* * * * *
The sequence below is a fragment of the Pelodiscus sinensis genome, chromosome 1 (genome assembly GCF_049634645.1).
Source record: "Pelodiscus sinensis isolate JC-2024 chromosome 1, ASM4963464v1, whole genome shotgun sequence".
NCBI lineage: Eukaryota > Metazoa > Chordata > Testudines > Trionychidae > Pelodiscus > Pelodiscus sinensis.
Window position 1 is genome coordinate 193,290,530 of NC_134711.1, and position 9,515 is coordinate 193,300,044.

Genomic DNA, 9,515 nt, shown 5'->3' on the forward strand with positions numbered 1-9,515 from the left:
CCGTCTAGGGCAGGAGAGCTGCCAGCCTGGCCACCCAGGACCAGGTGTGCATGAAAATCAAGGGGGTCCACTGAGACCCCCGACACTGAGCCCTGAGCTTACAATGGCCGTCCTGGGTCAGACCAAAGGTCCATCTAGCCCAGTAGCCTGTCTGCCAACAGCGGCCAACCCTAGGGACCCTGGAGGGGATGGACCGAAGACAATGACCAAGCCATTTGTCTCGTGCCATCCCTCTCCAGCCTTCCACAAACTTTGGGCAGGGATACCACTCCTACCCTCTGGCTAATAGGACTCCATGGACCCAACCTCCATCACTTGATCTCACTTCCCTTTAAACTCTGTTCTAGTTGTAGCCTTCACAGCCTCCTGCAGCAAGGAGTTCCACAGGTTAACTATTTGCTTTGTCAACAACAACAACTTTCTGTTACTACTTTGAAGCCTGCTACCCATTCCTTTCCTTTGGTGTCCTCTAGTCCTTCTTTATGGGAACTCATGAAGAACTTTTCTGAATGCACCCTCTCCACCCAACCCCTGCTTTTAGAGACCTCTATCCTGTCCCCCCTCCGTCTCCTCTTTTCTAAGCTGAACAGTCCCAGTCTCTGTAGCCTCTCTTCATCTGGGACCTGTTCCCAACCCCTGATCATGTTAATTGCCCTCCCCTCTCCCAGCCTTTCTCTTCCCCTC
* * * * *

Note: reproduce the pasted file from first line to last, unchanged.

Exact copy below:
The sequence below is a fragment of the Pelodiscus sinensis genome, chromosome 1 (genome assembly GCF_049634645.1).
Source record: "Pelodiscus sinensis isolate JC-2024 chromosome 1, ASM4963464v1, whole genome shotgun sequence".
NCBI lineage: Eukaryota > Metazoa > Chordata > Testudines > Trionychidae > Pelodiscus > Pelodiscus sinensis.
Window position 1 is genome coordinate 193,290,530 of NC_134711.1, and position 9,515 is coordinate 193,300,044.

Genomic DNA, 9,515 nt, shown 5'->3' on the forward strand with positions numbered 1-9,515 from the left:
CCGTCTAGGGCAGGAGAGCTGCCAGCCTGGCCACCCAGGACCAGGTGTGCATGAAAATCAAGGGGGTCCACTGAGACCCCCGACACTGAGCCCTGAGCTTACAATGGCCGTCCTGGGTCAGACCAAAGGTCCATCTAGCCCAGTAGCCTGTCTGCCAACAGCGGCCAACCCTAGGGACCCTGGAGGGGATGGACCGAAGACAATGACCAAGCCATTTGTCTCGTGCCATCCCTCTCCAGCCTTCCACAAACTTTGGGCAGGGATACCACTCCTACCCTCTGGCTAATAGGACTCCATGGACCCAACCTCCATCACTTGATCTCACTTCCCTTTAAACTCTGTTCTAGTTGTAGCCTTCACAGCCTCCTGCAGCAAGGAGTTCCACAGGTTAACTATTTGCTTTGTCAACAACAACAACTTTCTGTTACTACTTTGAAGCCTGCTACCCATTCCTTTCCTTTGGTGTCCTCTAGTCCTTCTTTATGGGAACTCATGAAGAACTTTTCTGAATGCACCCTCTCCACCCAACCCCTGCTTTTAGAGACCTCTATCCTGTCCCCCCTCCGTCTCCTCTTTTCTAAGCTGAACAGTCCCAGTCTCTGTAGCCTCTCTTCATCTGGGACCTGTTCCCAACCCCTGATCATGTTAATTGCCCTCCCCTCTCCCAGCCTTTCTCTTCCCCTC